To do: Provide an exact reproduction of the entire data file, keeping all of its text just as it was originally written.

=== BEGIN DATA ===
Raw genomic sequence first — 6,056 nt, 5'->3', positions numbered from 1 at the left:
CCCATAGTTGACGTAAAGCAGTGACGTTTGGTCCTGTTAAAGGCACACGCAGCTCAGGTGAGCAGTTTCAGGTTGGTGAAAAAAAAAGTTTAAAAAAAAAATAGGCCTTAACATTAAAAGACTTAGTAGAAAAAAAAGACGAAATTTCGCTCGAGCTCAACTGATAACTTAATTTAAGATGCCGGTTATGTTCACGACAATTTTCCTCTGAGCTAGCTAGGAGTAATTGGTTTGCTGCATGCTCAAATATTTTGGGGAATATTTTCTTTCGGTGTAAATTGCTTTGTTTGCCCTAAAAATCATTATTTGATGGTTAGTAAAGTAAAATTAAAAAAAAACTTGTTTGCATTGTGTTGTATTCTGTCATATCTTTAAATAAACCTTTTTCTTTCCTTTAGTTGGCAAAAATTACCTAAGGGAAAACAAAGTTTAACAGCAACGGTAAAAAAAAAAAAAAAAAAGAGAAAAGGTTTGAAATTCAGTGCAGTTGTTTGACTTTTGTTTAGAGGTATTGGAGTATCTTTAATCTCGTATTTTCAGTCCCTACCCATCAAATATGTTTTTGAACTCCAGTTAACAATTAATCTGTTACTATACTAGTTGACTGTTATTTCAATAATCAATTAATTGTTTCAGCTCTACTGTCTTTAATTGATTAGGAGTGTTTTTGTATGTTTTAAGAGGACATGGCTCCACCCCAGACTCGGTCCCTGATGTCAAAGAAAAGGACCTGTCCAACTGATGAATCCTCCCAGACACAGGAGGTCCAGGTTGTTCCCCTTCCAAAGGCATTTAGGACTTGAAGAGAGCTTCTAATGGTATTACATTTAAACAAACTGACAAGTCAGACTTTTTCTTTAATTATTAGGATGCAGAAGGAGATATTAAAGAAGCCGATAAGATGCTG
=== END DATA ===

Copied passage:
Raw genomic sequence first — 6,056 nt, 5'->3', positions numbered from 1 at the left:
CCCATAGTTGACGTAAAGCAGTGACGTTTGGTCCTGTTAAAGGCACACGCAGCTCAGGTGAGCAGTTTCAGGTTGGTGAAAAAAAAAGTTTAAAAAAAAAATAGGCCTTAACATTAAAAGACTTAGTAGAAAAAAAAGACGAAATTTCGCTCGAGCTCAACTGATAACTTAATTTAAGATGCCGGTTATGTTCACGACAATTTTCCTCTGAGCTAGCTAGGAGTAATTGGTTTGCTGCATGCTCAAATATTTTGGGGAATATTTTCTTTCGGTGTAAATTGCTTTGTTTGCCCTAAAAATCATTATTTGATGGTTAGTAAAGTAAAATTAAAAAAAAACTTGTTTGCATTGTGTTGTATTCTGTCATATCTTTAAATAAACCTTTTTCTTTCCTTTAGTTGGCAAAAATTACCTAAGGGAAAACAAAGTTTAACAGCAACGGTAAAAAAAAAAAAAAAAAAGAGAAAAGGTTTGAAATTCAGTGCAGTTGTTTGACTTTTGTTTAGAGGTATTGGAGTATCTTTAATCTCGTATTTTCAGTCCCTACCCATCAAATATGTTTTTGAACTCCAGTTAACAATTAATCTGTTACTATACTAGTTGACTGTTATTTCAATAATCAATTAATTGTTTCAGCTCTACTGTCTTTAATTGATTAGGAGTGTTTTTGTATGTTTTAAGAGGACATGGCTCCACCCCAGACTCGGTCCCTGATGTCAAAGAAAAGGACCTGTCCAACTGATGAATCCTCCCAGACACAGGAGGTCCAGGTTGTTCCCCTTCCAAAGGCATTTAGGACTTGAAGAGAGCTTCTAATGGTATTACATTTAAACAAACTGACAAGTCAGACTTTTTCTTTAATTATTAGGATGCAGAAGGAGATATTAAAGAAGCCGATAAGATGCTG